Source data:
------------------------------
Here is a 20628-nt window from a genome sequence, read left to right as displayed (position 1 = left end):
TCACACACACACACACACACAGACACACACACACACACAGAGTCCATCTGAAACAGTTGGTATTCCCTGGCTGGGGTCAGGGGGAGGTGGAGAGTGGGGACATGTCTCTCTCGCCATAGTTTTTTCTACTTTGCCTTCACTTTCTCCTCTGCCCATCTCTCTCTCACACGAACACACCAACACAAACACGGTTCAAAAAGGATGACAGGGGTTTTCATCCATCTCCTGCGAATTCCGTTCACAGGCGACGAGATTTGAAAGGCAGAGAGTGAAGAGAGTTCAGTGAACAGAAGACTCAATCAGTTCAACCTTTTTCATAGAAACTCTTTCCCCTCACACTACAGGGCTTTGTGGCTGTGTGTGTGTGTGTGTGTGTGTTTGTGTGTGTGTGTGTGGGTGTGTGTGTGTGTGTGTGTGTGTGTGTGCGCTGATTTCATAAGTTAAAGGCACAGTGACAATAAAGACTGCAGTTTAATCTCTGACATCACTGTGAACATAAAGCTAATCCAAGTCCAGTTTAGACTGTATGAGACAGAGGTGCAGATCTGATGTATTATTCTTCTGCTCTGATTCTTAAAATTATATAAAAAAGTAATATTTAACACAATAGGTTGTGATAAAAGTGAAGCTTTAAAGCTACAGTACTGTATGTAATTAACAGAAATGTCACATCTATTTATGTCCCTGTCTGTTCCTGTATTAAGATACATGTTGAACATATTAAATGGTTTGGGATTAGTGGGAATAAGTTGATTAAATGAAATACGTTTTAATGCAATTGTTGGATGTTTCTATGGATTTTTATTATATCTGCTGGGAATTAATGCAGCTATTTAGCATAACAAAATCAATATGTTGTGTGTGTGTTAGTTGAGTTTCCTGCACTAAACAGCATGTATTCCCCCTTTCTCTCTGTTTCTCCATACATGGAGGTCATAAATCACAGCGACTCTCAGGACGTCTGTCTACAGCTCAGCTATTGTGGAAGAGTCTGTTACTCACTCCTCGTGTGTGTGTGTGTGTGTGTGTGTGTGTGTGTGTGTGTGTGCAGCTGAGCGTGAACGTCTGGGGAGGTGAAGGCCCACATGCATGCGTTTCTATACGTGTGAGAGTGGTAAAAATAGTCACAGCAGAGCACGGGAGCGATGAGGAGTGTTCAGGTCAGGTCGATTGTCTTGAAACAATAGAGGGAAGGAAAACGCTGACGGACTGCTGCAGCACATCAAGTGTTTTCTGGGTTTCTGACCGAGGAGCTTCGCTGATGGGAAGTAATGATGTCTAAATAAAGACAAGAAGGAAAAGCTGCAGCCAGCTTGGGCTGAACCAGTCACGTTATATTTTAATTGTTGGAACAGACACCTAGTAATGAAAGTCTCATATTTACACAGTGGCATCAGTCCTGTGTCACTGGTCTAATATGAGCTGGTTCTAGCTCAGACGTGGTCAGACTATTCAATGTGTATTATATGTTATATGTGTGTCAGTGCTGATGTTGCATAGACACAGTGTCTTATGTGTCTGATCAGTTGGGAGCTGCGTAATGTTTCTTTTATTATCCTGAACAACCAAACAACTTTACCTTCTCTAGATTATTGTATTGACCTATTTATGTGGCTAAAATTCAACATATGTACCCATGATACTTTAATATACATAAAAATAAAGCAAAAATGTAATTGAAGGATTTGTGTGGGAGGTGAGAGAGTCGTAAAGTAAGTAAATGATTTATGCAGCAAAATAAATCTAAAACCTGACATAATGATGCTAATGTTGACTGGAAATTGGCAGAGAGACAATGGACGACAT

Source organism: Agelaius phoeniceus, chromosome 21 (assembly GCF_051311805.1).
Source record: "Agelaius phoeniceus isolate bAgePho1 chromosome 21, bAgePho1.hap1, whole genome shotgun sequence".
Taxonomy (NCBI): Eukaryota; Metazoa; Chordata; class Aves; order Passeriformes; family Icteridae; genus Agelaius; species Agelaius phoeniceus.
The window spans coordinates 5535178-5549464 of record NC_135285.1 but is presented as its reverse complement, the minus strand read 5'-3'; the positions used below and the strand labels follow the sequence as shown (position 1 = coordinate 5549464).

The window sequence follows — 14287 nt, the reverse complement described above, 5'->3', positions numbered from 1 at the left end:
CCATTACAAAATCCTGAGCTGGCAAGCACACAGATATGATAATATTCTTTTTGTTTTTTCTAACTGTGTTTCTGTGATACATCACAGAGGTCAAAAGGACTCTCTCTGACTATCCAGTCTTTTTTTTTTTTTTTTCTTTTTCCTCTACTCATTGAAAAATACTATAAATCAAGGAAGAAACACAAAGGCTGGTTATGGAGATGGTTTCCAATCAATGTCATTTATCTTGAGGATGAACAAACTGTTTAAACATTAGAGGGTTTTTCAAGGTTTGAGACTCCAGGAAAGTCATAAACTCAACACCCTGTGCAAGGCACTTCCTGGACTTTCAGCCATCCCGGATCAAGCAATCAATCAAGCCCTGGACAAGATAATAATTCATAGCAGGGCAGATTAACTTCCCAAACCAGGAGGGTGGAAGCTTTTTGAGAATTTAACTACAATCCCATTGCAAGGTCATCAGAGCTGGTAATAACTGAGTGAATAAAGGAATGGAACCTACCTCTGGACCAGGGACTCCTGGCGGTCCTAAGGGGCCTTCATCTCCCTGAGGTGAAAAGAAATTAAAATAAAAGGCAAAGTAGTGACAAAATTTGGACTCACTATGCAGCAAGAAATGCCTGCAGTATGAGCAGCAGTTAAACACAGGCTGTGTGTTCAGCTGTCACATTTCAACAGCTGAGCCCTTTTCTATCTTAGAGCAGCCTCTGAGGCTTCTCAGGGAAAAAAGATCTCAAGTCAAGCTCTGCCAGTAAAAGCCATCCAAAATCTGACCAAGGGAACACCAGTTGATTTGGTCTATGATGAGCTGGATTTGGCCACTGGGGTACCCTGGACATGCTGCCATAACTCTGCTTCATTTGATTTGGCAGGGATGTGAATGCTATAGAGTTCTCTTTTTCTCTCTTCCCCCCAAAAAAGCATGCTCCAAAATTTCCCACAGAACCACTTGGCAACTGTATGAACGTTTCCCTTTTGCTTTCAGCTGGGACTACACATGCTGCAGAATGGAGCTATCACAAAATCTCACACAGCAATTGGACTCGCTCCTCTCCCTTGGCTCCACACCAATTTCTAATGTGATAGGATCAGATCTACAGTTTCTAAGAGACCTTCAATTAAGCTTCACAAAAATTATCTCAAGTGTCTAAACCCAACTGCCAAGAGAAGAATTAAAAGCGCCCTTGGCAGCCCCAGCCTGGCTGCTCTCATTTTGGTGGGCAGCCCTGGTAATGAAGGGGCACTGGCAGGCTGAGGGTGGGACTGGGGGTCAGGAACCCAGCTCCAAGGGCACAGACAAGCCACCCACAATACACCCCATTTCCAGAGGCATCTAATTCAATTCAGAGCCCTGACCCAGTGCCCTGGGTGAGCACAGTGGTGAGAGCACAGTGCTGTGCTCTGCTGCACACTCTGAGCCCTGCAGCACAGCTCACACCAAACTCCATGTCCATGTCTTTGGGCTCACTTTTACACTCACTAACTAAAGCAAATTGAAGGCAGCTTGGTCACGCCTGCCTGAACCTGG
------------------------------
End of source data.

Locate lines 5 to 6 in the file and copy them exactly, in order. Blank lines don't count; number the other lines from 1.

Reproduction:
Taxonomy (NCBI): Eukaryota; Metazoa; Chordata; class Aves; order Passeriformes; family Icteridae; genus Agelaius; species Agelaius phoeniceus.
The window spans coordinates 5535178-5549464 of record NC_135285.1 but is presented as its reverse complement, the minus strand read 5'-3'; the positions used below and the strand labels follow the sequence as shown (position 1 = coordinate 5549464).